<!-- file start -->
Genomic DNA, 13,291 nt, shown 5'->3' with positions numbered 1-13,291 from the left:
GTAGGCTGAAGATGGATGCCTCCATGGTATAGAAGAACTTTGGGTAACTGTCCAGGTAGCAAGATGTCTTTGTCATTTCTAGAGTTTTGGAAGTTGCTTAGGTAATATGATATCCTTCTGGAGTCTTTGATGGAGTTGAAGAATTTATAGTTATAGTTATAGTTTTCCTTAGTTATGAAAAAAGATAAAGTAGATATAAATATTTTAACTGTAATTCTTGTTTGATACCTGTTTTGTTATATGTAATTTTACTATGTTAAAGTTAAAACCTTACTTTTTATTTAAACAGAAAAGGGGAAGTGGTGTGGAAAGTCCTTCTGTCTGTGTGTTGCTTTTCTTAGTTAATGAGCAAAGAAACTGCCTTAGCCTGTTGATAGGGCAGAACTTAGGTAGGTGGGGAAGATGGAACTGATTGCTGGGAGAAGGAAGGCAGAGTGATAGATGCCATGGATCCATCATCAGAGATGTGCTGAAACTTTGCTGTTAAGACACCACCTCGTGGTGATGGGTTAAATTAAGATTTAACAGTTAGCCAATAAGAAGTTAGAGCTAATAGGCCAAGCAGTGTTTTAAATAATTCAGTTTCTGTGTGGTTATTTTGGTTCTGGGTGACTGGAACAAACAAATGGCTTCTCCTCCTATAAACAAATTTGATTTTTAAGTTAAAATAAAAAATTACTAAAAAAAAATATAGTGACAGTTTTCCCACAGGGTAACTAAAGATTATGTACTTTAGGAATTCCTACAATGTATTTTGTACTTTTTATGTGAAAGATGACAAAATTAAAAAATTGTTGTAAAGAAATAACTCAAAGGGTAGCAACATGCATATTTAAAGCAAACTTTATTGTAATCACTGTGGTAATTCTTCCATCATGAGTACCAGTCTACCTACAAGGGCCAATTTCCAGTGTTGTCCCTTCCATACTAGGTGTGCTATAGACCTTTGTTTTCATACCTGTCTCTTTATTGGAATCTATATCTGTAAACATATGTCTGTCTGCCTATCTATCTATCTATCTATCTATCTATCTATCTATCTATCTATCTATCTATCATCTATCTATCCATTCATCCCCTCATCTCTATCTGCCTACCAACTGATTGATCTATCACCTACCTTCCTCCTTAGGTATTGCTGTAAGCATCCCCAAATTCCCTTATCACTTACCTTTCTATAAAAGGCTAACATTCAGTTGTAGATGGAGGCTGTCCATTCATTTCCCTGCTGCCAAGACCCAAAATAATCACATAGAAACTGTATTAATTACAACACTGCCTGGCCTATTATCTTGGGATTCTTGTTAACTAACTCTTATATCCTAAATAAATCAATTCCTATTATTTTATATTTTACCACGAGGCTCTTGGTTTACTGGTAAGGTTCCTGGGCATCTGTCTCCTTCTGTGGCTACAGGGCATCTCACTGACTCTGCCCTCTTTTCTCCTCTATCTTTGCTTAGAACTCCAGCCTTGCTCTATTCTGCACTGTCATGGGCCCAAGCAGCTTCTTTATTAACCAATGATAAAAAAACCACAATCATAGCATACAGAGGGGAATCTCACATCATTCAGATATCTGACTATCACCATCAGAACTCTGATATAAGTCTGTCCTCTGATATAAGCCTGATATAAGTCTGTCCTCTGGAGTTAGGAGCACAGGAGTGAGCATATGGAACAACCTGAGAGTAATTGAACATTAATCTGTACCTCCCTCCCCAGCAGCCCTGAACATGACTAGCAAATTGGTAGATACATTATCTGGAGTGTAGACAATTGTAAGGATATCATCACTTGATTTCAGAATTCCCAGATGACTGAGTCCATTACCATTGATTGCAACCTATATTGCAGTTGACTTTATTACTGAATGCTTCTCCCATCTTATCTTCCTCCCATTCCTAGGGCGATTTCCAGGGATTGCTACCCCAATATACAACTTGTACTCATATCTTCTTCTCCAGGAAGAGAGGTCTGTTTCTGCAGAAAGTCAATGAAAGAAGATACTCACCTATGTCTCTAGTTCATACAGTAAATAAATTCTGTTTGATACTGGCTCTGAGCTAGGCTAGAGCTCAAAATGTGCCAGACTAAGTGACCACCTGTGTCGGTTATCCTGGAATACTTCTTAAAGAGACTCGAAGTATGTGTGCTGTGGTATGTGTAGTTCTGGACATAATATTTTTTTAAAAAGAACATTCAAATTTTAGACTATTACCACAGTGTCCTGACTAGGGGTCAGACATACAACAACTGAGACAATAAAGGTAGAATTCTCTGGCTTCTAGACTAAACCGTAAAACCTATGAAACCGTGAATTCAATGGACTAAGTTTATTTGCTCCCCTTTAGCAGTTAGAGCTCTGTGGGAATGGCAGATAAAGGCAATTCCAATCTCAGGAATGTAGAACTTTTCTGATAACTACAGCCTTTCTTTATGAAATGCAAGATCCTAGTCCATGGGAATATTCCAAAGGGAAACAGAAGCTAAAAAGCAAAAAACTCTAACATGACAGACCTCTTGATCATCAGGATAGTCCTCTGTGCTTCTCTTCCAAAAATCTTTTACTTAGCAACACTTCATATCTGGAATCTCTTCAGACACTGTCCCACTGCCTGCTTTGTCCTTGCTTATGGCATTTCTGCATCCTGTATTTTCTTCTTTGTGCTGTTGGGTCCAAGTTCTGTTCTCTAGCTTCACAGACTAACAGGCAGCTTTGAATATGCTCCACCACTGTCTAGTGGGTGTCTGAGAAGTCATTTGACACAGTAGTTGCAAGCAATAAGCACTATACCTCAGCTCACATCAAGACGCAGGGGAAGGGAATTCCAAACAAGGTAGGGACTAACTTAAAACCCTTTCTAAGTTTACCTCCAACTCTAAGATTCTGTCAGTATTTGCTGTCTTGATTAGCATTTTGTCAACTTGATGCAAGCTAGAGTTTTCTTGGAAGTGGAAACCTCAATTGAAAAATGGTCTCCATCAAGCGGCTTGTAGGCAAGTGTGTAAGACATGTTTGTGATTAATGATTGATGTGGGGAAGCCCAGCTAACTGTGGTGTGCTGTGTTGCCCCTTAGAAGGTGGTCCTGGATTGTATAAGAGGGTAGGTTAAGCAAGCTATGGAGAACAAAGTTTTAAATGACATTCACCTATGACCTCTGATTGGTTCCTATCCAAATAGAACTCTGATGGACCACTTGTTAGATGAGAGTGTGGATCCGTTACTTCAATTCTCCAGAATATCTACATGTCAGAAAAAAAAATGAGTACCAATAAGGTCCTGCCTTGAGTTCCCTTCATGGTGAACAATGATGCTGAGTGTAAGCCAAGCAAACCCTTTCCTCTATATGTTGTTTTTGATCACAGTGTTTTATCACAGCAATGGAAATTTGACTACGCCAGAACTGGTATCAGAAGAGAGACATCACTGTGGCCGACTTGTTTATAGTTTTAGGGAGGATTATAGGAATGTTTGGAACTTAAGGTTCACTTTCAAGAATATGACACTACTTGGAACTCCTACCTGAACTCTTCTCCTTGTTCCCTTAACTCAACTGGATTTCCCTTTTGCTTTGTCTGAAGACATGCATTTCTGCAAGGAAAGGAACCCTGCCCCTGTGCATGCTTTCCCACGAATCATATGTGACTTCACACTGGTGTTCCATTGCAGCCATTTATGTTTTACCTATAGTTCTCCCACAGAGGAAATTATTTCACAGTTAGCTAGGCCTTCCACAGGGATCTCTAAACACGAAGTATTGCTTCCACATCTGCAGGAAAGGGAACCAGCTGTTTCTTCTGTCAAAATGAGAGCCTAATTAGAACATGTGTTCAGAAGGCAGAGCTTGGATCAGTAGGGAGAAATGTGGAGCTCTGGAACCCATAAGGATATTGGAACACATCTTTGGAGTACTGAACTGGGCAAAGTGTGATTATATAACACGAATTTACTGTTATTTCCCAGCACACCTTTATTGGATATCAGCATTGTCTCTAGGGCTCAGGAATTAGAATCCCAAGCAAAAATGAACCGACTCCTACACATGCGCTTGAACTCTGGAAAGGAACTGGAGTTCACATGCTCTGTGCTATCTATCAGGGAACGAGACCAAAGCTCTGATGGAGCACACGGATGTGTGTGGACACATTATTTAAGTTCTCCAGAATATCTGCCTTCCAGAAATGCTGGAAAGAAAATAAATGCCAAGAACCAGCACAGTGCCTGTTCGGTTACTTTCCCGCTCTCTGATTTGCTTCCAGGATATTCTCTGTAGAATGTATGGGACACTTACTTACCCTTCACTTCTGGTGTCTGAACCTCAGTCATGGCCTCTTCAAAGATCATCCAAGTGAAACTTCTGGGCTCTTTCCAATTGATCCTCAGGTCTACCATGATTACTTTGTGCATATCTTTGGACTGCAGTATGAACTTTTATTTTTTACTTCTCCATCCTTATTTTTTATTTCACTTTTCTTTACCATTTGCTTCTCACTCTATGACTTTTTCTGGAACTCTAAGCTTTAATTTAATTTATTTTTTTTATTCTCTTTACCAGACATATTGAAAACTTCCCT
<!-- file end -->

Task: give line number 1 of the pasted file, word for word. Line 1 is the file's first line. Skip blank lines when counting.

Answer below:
Genomic DNA, 13,291 nt, shown 5'->3' with positions numbered 1-13,291 from the left: